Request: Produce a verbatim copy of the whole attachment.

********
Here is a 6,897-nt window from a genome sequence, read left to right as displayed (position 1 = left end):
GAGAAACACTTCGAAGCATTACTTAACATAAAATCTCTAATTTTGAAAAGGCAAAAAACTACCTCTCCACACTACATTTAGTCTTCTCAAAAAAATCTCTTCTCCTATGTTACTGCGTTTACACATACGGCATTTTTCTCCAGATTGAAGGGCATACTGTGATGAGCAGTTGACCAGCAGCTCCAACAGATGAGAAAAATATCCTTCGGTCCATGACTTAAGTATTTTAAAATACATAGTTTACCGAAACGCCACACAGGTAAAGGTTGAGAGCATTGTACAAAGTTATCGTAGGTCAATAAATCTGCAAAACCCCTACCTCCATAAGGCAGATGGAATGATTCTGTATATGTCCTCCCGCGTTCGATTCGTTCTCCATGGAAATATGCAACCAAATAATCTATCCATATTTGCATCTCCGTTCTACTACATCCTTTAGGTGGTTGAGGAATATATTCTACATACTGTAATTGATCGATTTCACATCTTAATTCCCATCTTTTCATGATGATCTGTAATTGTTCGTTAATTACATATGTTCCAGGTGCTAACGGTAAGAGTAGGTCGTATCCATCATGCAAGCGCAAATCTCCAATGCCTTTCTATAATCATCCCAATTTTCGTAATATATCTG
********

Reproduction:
Here is a 6,897-nt window from a genome sequence, read left to right as displayed (position 1 = left end):
GAGAAACACTTCGAAGCATTACTTAACATAAAATCTCTAATTTTGAAAAGGCAAAAAACTACCTCTCCACACTACATTTAGTCTTCTCAAAAAAATCTCTTCTCCTATGTTACTGCGTTTACACATACGGCATTTTTCTCCAGATTGAAGGGCATACTGTGATGAGCAGTTGACCAGCAGCTCCAACAGATGAGAAAAATATCCTTCGGTCCATGACTTAAGTATTTTAAAATACATAGTTTACCGAAACGCCACACAGGTAAAGGTTGAGAGCATTGTACAAAGTTATCGTAGGTCAATAAATCTGCAAAACCCCTACCTCCATAAGGCAGATGGAATGATTCTGTATATGTCCTCCCGCGTTCGATTCGTTCTCCATGGAAATATGCAACCAAATAATCTATCCATATTTGCATCTCCGTTCTACTACATCCTTTAGGTGGTTGAGGAATATATTCTACATACTGTAATTGATCGATTTCACATCTTAATTCCCATCTTTTCATGATGATCTGTAATTGTTCGTTAATTACATATGTTCCAGGTGCTAACGGTAAGAGTAGGTCGTATCCATCATGCAAGCGCAAATCTCCAATGCCTTTCTATAATCATCCCAATTTTCGTAATATATCTG